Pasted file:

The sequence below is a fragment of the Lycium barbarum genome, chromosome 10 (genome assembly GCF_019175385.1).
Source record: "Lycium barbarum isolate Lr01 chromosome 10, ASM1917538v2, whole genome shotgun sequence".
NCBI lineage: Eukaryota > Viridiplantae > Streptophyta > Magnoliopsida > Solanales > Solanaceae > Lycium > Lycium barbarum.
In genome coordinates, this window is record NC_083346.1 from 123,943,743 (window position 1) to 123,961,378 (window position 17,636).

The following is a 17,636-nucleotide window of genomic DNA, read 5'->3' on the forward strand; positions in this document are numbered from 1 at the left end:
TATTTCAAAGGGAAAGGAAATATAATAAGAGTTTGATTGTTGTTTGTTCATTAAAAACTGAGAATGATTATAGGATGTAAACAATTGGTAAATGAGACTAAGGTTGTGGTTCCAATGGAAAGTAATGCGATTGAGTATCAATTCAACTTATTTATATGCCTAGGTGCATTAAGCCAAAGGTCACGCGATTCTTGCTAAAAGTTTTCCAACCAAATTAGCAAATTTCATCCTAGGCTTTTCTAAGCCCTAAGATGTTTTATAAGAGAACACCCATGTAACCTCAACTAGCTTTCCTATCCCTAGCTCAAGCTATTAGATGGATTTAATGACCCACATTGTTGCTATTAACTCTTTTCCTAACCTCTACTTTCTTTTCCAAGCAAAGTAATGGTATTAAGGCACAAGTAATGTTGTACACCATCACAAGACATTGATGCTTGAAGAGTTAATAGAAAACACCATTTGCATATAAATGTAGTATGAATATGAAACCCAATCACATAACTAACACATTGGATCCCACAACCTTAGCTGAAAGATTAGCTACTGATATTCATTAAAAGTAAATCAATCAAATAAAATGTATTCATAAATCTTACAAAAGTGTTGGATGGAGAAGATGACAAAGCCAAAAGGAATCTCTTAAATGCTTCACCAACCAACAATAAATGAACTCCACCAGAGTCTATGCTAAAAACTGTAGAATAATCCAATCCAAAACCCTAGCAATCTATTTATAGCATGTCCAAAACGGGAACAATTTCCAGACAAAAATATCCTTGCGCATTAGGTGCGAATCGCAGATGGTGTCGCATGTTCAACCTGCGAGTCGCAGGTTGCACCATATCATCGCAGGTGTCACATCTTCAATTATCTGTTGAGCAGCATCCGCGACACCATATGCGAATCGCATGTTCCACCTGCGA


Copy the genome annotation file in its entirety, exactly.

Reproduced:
The sequence below is a fragment of the Lycium barbarum genome, chromosome 10 (genome assembly GCF_019175385.1).
Source record: "Lycium barbarum isolate Lr01 chromosome 10, ASM1917538v2, whole genome shotgun sequence".
NCBI lineage: Eukaryota > Viridiplantae > Streptophyta > Magnoliopsida > Solanales > Solanaceae > Lycium > Lycium barbarum.
In genome coordinates, this window is record NC_083346.1 from 123,943,743 (window position 1) to 123,961,378 (window position 17,636).

The following is a 17,636-nucleotide window of genomic DNA, read 5'->3' on the forward strand; positions in this document are numbered from 1 at the left end:
TATTTCAAAGGGAAAGGAAATATAATAAGAGTTTGATTGTTGTTTGTTCATTAAAAACTGAGAATGATTATAGGATGTAAACAATTGGTAAATGAGACTAAGGTTGTGGTTCCAATGGAAAGTAATGCGATTGAGTATCAATTCAACTTATTTATATGCCTAGGTGCATTAAGCCAAAGGTCACGCGATTCTTGCTAAAAGTTTTCCAACCAAATTAGCAAATTTCATCCTAGGCTTTTCTAAGCCCTAAGATGTTTTATAAGAGAACACCCATGTAACCTCAACTAGCTTTCCTATCCCTAGCTCAAGCTATTAGATGGATTTAATGACCCACATTGTTGCTATTAACTCTTTTCCTAACCTCTACTTTCTTTTCCAAGCAAAGTAATGGTATTAAGGCACAAGTAATGTTGTACACCATCACAAGACATTGATGCTTGAAGAGTTAATAGAAAACACCATTTGCATATAAATGTAGTATGAATATGAAACCCAATCACATAACTAACACATTGGATCCCACAACCTTAGCTGAAAGATTAGCTACTGATATTCATTAAAAGTAAATCAATCAAATAAAATGTATTCATAAATCTTACAAAAGTGTTGGATGGAGAAGATGACAAAGCCAAAAGGAATCTCTTAAATGCTTCACCAACCAACAATAAATGAACTCCACCAGAGTCTATGCTAAAAACTGTAGAATAATCCAATCCAAAACCCTAGCAATCTATTTATAGCATGTCCAAAACGGGAACAATTTCCAGACAAAAATATCCTTGCGCATTAGGTGCGAATCGCAGATGGTGTCGCATGTTCAACCTGCGAGTCGCAGGTTGCACCATATCATCGCAGGTGTCACATCTTCAATTATCTGTTGAGCAGCATCCGCGACACCATATGCGAATCGCATGTTCCACCTGCGA